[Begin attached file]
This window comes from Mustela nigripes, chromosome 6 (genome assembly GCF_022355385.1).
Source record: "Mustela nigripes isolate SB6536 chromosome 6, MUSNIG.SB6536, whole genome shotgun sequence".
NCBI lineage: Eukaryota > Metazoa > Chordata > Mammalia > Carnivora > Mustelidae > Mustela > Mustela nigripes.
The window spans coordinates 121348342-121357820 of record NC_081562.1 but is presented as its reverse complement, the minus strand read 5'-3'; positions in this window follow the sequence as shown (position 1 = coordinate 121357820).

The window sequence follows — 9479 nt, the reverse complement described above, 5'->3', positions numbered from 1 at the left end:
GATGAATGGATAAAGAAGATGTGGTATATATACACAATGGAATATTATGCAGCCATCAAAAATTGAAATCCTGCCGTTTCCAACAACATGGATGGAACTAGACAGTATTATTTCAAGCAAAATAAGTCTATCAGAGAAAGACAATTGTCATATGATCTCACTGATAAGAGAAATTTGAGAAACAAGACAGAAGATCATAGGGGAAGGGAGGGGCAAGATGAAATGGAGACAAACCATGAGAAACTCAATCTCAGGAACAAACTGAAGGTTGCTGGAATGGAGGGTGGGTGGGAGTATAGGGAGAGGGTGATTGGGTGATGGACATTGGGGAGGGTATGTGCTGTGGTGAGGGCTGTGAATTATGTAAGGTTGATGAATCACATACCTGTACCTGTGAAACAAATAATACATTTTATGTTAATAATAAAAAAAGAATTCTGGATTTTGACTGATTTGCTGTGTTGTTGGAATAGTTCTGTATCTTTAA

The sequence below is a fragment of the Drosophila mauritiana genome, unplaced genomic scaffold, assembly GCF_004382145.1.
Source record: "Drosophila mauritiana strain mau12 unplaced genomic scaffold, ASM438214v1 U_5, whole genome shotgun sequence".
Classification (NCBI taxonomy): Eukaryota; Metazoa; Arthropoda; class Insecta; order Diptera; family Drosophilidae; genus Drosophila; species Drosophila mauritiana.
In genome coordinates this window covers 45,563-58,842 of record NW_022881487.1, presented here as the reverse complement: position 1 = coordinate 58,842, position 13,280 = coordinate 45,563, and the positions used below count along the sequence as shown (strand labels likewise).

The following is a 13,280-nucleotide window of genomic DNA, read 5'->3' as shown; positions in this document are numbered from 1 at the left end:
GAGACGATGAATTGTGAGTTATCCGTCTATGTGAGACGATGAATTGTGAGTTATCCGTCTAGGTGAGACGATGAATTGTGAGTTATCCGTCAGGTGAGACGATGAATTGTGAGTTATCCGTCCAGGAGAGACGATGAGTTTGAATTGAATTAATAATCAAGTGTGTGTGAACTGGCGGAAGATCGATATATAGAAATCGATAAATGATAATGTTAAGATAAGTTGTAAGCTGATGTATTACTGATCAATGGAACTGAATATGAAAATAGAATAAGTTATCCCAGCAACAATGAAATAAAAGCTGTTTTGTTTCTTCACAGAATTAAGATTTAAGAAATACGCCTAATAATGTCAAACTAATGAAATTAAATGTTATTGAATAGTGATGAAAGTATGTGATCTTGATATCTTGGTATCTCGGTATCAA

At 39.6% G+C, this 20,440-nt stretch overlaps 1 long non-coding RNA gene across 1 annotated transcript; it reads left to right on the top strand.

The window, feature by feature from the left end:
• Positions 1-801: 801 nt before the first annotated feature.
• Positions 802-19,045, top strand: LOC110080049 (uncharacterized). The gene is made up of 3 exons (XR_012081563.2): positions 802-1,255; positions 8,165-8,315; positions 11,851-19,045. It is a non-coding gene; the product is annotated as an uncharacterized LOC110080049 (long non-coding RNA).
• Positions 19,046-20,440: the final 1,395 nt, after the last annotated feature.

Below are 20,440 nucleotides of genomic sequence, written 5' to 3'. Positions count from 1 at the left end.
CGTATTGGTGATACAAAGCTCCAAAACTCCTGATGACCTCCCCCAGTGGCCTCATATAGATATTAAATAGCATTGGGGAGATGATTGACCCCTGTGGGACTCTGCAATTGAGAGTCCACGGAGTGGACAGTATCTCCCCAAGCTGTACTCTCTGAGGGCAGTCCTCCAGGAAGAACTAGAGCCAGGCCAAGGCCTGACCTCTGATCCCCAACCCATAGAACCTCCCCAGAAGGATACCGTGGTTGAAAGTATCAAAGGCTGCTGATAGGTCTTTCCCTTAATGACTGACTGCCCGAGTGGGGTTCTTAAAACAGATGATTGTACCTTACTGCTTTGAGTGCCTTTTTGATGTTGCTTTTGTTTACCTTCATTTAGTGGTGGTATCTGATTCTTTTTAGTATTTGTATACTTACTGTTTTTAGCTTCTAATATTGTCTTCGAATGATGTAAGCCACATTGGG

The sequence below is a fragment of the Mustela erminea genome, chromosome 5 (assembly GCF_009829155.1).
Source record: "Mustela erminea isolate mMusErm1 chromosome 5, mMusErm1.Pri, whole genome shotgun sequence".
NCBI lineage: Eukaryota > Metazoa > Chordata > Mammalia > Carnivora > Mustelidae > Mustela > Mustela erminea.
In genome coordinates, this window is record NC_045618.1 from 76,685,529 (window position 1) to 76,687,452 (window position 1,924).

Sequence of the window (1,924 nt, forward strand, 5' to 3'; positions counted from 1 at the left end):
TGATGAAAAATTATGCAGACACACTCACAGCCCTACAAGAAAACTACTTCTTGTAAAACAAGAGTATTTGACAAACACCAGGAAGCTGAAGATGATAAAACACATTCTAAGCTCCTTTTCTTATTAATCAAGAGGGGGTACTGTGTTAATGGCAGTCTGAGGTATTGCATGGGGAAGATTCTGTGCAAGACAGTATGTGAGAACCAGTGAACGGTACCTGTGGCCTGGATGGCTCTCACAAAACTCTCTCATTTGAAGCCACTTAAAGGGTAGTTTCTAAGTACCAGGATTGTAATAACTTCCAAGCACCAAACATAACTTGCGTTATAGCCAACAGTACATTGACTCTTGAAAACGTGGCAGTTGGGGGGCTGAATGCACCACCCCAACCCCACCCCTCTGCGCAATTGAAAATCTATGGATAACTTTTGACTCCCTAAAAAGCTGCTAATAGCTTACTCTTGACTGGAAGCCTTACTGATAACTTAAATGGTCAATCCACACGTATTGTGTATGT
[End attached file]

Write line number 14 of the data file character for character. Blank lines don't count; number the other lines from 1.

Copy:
The window, feature by feature from the left end: